TechTool review of Figure1 by Movable Science on iOS
Figure1 is really what we have all been talking about in the FOAM world for some time. It’s a way of storing patient photos on your phone, taking consent and sharing them with others for educational purposes.
It’s only out in the US at the moment, but I’ve had a sneak preview to see if it’s up to expectations
Design and User Interface
The design is ok, but could use some work to improve it. The overall style and colour scheme looks great, but the photo feed doesn’t. All you see is giant photos in a long list – it would be better to have a few words about the image and a thumbnail of the photo rather than being swamped by a massive image.
Having said that, the app is very straightforward to use, and the technology for uploading and editing your photos works superbly
- View a feed of recently uploaded images (and any clinical notes)
- Upload a photo
- Edit your photo to remove identifying features
- Make your photo public or just share with specific people
- Comment on other people’s photos
- Log the patient consent (patient signs on the phone and it can be emailed to both of you)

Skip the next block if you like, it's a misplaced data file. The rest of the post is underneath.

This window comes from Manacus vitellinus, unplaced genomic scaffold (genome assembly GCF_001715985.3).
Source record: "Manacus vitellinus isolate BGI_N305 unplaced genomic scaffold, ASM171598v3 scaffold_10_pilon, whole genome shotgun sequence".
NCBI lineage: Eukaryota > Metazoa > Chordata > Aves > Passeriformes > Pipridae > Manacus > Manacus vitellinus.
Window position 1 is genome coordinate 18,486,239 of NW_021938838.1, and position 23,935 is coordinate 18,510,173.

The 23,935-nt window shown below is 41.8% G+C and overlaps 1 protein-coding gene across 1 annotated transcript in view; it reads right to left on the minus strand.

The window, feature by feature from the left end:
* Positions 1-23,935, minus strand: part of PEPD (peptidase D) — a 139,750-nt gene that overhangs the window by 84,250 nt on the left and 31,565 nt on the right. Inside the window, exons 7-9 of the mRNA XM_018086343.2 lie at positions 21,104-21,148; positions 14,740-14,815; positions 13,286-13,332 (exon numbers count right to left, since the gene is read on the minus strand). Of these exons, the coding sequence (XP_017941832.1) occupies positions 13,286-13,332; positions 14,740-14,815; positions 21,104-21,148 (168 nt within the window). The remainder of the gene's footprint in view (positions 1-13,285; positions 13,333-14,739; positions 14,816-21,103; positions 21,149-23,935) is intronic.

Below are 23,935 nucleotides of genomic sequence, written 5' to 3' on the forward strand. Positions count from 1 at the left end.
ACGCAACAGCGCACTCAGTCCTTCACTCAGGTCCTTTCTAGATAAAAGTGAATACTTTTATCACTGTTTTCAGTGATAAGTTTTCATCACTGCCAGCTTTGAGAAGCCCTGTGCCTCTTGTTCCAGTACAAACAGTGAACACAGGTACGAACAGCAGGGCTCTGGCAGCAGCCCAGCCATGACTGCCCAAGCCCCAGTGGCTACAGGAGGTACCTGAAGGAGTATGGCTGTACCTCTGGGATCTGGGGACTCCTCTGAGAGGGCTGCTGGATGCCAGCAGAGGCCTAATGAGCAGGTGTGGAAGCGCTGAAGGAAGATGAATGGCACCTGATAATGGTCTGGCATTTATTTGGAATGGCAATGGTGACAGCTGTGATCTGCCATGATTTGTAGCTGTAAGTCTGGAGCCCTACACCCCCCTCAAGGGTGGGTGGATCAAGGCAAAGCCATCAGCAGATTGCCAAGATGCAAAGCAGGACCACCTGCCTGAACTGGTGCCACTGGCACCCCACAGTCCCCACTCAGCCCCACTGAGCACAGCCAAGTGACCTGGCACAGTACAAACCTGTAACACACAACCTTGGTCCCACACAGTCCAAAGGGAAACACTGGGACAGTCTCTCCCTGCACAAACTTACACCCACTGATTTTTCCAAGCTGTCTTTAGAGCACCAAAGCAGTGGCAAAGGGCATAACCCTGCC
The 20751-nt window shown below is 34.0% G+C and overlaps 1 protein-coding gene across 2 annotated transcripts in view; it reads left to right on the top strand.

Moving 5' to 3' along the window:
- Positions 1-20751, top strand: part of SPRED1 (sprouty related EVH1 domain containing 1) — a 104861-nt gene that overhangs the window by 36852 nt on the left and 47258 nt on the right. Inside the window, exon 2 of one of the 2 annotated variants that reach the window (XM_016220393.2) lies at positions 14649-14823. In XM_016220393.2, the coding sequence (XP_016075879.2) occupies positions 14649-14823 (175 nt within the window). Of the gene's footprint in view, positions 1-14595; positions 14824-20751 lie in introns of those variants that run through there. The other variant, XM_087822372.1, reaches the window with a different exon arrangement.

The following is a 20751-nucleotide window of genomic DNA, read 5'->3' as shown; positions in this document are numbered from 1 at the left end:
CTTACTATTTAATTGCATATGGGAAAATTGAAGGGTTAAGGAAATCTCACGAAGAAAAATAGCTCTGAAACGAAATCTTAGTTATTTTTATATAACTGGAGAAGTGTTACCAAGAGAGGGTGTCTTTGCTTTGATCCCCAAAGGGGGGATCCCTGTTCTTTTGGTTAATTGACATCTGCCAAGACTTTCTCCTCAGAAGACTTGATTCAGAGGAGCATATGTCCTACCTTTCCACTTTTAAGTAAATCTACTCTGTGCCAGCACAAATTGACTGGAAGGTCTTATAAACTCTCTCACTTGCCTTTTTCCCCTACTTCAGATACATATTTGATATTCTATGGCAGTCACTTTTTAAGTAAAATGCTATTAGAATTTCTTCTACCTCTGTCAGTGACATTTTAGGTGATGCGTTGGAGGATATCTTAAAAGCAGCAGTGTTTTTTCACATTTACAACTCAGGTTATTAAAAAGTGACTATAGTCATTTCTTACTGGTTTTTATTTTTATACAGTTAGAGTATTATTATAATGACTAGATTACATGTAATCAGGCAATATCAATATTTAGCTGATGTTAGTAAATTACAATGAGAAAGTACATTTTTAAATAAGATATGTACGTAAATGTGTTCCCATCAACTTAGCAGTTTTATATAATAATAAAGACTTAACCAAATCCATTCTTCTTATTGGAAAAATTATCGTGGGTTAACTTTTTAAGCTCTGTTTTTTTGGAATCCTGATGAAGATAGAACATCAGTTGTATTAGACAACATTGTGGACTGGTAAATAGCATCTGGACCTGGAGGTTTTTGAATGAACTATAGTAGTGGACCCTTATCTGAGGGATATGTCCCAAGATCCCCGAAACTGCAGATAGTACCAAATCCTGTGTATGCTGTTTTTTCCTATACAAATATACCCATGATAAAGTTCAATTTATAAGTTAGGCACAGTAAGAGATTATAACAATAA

- View a list of your favourite photos
- Figure1 claims to get around issues of secure storing of information because it forces you to anonymise and deidentify the photos prior to publication. The developers conclude from this that they are not bound to HIPAA standards.
- I can’t comment on the legality of this, but it does seem to make sense. Avoiding the legal bureaucracy of storage issues allows the app to be built more cheaply and offered for free
Room for Improvement
- It is impossible to browse this fantastic database – you should be able to view by category/topic but you can’t. It does have a search function though which seems to work quite well.
- Adding photos can lead you being stuck with no clear way to cancel/go back until the photo is added
- This app has amazing potential and I’m so glad that someone has finally done it.
- There is still huge room for improvement – particularly with how the photo database is managed, indexed and presented to the users. But even a few weeks after launch, it is clear that there is a huge database of great educational photos building up.
- This is a wonderful example of what FOAM can achieve. And I’m told it will be available in Australia within the next few months